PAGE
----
This cheat sheet provides a quick reference for small businesses on health reform (aka the Affordable Care Act or ObamaCare).
Small businesses (with fewer than 50 employees) are largely unaffected by health reform. Yet, many small business owners and HR managers feel confused about their requirements under health reform.
The purpose of this article is to provide a quick reference guide for small businesses about how health reform impacts your business and your employees - and how to take advantage of health reform changes to offer more affordable health benefits.
1. As a Small Business, Do I Have to Offer Employees' Health Insurance?
Health reform "requires" that only larger companies (with 50+ FTE employees) offer health insurance to employees. And even these deadlines have been delayed.
If larger companies do not offer affordable, minimum coverage health insurance then they may have to pay a penalty. This is often called the "employer mandate" or "employer shared responsibility fee". Here's the phase in schedule by company size:
Small business (fewer than 50 FTE employees): Not subject to employer mandate.
Mid-size businesses (50 - 99 FTE employees): The employer mandate (and employer shared responsibility fees) start in 2016.
Large businesses (100 + FTE employees): The employer mandate (and employer shared responsibility fees) start in 2015.
Read more about whether your small business has to provide health insurance here.
2. Are There Any New Small Business Health Insurance Options?
Yes. There are two new options for small business health insurance.
First, as part of health reform's new insurance exchanges ("marketplaces"), there is an option for small businesses called the SHOP Exchange. This is a new way small businesses with fewer than 50 employees (or fewer than 100 in some states) can purchase a group health insurance plan. If your business has fewer than 25 employees and meets other requirements, you may be able to access the small business tax credits. But, if your small business hasn't been able to afford group health insurance in the past, the SHOP doesn't do much to lower the cost.
The second and more popular new option for small businesses is to offer a pure defined contribution health plan, where small businesses give employees a healthcare allowance instead of purchasing a group health plan. Employees use their healthcare allowance to purchase an individual health plan of their choice, and those eligible can access the individual health insurance tax credits.
Most small businesses are skipping the SHOP Exchange in favor of defined contribution because of the cost savings, and to give employees access to the individual health insurance tax credits (discussed in #3 below).
Read more: How to Pair Defined Contribution with Health Insurance Subsidies for Cost Savings.
3. Do Employees Have to Buy Insurance?
Yes, or pay a tax penalty (aka the "individual mandate" or "individual shared responsibility payment").
Health reform law requires that most Americans be enrolled in health insurance by March 31, 2014. To avoid the individual mandate penalty employees can be covered by health insurance through work, a government program like Medicare or Medicaid, or by a health plan they purchase on their own.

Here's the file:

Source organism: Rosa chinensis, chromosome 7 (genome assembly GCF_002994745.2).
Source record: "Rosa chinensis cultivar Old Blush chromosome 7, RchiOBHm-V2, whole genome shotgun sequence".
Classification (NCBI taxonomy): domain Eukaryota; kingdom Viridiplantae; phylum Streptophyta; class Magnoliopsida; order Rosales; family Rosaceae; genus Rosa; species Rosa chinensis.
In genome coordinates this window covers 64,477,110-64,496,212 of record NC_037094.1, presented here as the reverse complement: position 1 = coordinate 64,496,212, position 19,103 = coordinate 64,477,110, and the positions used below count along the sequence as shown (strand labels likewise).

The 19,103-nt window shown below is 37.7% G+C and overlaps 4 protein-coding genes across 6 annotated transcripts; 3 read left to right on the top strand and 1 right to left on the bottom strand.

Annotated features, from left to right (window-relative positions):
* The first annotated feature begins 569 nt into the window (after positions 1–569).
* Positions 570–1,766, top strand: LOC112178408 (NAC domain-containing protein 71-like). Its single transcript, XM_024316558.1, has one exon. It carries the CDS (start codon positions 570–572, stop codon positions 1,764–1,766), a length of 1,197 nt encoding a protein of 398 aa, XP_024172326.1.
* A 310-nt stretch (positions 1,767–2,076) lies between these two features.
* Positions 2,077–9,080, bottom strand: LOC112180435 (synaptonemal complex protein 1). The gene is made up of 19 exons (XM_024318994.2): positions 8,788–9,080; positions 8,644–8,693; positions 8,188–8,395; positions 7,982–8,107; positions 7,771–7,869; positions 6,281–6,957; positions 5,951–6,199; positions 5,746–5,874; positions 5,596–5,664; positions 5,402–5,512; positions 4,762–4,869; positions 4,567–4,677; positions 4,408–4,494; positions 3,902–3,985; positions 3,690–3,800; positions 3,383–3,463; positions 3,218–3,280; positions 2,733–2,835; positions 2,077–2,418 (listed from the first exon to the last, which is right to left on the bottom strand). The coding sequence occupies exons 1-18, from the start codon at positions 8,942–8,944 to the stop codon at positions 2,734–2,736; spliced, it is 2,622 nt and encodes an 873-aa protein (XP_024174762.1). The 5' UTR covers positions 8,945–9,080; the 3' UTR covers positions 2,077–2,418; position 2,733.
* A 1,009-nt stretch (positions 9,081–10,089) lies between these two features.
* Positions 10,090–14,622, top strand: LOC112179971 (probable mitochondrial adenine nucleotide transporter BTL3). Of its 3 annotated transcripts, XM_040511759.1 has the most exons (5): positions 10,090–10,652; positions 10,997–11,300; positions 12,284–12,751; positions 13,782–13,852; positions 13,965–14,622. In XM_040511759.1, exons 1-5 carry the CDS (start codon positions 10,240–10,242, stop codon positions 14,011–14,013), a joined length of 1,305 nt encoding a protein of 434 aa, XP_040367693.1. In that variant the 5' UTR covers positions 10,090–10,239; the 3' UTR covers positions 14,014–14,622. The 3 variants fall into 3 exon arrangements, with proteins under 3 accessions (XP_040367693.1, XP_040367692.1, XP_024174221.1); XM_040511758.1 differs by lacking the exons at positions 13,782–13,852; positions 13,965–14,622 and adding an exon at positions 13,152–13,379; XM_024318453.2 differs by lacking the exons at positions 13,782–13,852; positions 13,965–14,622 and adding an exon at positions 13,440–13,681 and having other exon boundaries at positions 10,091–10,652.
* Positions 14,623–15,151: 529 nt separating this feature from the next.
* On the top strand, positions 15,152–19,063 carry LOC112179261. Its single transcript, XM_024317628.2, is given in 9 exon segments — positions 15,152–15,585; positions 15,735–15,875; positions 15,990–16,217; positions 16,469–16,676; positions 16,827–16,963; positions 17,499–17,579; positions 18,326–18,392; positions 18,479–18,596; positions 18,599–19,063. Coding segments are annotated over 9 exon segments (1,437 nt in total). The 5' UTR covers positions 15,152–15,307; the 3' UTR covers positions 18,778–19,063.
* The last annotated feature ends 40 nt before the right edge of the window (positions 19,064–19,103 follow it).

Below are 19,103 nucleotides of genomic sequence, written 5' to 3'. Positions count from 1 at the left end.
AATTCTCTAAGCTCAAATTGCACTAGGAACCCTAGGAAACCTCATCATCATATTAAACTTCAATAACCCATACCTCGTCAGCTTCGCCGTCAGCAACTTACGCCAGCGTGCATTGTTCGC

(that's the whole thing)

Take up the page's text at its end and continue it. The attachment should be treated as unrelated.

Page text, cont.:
Those who remain uninsured will pay a penalty starting in 2014 of $95 or 1% of household income, whichever is greater. By 2016, the penalty rises to $695 per individual or 2.5% of household income, whichever is greater. Read more about what happens if you don't buy health insurance here.
To help individuals buy health insurance, there are new health insurance discounts for eligible Americans. The discounts (individual health insurance tax credits and cost-sharing subsidies) started January 1, 2014.
To be eligible, individuals cannot be offered health insurance through an employer or other government program, and must meet certain income requirements (make less than about $45,900 in 2013 for a single individual). For those who are eligible, the discounts offer significant savings on health insurance premiums.
See this health insurance tax credits cheat sheet.
4. Are There New Health Benefits Reporting Requirements for Small Businesses?
Yes. Even though small businesses are exempt from the employer mandate, there are new reporting requirements that may (or may not) apply.
New W-2 Reporting: Beginning with the 2012 tax year, employers with 250 or more W-2 Form Employees must report the aggregate cost of employer-sponsored group health coverage on employees’ W-2 Forms.
PCORI/CER Plan Fees: The Patient-Centered Outcomes Research Institute (PCORI) fees - also called comparative effectiveness research fees or CER plan fees - are required for businesses with self-funded (or self-insured) plans, including a Healthcare Reimbursement Plan (HRP). These fees are due July 31st of each year.
High-Earner Medicare Payroll Taxes: As of 2013, employees earning more than $200,000 a year ($250,000 for joint filers) must pay higher Medicare hospital insurance (HI) taxes beginning in 2013. The new tax is 2.35% (an increase of 0.9%) of applicable wages above those thresholds, so a worker earning $300,000 a year will pay HI taxes of 1.45% on $200,000 plus 2.35% on $100,000. There is no change to the employer’s share of the HI tax. Click here to read more about how businesses need to adjust payroll for these employees.
Lastly, if your small business currently offers health benefits, there may be additional reporting or plan compliance considerations for 2014 and beyond. Check out this comprehensive health care reform compliance checklist.
What questions do you have about this cheat sheet on health reform for small businesses? What would you add? Leave a comment below.